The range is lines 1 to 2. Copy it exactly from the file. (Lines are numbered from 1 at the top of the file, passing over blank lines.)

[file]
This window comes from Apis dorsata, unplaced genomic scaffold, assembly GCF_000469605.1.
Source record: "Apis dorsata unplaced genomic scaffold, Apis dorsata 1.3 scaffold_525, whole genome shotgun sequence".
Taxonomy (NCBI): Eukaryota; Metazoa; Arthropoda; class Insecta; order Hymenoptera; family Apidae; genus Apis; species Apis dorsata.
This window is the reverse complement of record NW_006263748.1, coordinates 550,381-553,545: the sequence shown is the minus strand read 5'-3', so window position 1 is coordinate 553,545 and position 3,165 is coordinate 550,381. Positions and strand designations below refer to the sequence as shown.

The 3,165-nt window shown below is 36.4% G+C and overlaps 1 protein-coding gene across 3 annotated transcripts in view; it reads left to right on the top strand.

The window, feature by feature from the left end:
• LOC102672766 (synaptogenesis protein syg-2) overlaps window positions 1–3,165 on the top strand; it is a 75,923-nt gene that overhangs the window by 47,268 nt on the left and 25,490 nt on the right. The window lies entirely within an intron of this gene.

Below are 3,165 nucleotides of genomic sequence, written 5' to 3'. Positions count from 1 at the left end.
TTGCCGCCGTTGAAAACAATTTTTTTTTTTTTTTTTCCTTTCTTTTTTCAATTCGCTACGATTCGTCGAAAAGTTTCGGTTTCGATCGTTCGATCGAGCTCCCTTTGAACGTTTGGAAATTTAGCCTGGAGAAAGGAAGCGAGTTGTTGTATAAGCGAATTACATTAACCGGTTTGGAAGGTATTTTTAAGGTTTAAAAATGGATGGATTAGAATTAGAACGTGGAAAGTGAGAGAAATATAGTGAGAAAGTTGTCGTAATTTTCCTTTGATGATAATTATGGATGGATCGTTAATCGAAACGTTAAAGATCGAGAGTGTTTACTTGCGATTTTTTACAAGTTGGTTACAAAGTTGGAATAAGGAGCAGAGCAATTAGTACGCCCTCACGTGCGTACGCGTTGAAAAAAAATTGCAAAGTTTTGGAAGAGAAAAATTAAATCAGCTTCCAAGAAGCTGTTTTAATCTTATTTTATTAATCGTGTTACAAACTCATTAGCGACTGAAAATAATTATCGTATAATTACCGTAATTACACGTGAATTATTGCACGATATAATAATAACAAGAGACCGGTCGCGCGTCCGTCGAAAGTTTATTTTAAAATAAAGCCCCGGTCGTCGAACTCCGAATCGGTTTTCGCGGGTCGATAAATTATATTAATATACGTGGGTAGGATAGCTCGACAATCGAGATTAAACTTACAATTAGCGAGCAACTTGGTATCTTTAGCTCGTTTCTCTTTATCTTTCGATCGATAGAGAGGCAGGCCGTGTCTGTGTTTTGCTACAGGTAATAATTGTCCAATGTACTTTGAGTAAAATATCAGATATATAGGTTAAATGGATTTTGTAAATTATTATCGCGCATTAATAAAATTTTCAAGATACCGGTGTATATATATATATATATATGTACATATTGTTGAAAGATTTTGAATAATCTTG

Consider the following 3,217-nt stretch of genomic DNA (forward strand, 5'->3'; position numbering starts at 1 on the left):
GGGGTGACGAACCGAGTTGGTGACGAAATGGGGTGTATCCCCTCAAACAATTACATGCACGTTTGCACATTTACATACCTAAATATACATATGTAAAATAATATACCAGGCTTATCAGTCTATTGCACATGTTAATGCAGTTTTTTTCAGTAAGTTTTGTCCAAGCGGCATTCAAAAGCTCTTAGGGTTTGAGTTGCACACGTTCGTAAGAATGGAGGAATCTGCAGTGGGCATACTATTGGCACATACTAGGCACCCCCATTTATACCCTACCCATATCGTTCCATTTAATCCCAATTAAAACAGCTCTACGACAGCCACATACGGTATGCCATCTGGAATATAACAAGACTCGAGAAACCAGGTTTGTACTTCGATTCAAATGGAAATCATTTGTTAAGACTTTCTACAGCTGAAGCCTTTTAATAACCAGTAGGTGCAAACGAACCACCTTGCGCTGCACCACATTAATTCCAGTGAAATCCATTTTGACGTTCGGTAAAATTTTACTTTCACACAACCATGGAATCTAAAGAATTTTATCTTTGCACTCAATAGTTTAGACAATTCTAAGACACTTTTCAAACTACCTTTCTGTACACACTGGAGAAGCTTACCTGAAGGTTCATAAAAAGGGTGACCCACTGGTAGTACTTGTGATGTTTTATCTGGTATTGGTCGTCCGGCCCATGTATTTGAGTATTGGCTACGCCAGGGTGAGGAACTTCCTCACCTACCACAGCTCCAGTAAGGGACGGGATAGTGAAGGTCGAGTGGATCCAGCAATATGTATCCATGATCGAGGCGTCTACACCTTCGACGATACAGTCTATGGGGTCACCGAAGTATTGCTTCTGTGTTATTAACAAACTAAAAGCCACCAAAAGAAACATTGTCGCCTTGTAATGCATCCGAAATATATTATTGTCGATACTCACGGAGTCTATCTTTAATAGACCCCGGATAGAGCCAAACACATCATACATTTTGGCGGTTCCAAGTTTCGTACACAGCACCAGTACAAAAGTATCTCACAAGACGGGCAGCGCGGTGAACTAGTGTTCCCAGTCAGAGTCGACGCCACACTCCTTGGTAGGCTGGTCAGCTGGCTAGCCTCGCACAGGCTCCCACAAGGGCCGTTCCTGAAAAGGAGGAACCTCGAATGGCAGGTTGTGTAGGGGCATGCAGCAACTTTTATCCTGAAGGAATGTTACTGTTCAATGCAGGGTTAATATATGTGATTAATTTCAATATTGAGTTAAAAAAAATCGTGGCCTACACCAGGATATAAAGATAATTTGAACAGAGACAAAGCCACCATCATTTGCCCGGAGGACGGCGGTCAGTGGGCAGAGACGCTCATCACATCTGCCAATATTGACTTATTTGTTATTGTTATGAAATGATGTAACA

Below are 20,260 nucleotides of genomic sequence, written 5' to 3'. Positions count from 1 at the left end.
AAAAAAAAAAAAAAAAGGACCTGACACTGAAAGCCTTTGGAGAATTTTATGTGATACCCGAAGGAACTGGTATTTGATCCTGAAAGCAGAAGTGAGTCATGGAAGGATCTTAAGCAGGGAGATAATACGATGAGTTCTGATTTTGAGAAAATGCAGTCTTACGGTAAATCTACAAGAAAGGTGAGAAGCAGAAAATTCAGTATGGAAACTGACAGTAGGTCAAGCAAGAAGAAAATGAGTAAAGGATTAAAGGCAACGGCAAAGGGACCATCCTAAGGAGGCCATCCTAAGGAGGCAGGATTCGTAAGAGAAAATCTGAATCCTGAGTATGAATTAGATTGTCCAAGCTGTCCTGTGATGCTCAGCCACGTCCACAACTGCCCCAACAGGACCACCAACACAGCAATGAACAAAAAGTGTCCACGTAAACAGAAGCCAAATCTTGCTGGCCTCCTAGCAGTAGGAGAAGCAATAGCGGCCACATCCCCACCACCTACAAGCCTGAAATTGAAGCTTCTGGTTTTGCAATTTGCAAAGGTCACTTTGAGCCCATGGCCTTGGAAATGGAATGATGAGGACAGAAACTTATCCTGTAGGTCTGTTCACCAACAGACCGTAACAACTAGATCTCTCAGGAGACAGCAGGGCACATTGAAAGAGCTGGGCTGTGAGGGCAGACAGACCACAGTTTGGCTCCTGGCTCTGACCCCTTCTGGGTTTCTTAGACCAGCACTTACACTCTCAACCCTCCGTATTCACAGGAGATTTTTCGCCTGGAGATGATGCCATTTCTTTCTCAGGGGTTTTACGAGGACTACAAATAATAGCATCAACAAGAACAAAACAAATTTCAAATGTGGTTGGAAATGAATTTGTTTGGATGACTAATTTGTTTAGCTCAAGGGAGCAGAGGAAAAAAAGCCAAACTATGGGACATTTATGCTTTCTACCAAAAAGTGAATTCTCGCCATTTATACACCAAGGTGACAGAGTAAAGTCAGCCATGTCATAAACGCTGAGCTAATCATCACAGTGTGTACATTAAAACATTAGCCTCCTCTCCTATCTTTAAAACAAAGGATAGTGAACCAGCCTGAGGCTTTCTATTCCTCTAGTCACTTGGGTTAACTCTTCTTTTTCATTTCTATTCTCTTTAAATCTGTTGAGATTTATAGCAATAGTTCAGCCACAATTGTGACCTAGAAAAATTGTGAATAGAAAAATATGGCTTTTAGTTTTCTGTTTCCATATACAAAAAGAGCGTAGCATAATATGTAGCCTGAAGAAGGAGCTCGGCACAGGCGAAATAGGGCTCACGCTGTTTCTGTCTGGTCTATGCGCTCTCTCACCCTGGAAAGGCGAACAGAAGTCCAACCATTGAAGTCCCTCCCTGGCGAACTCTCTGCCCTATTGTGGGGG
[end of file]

This window comes from Apis dorsata, unplaced genomic scaffold, assembly GCF_000469605.1.
Source record: "Apis dorsata unplaced genomic scaffold, Apis dorsata 1.3 scaffold_525, whole genome shotgun sequence".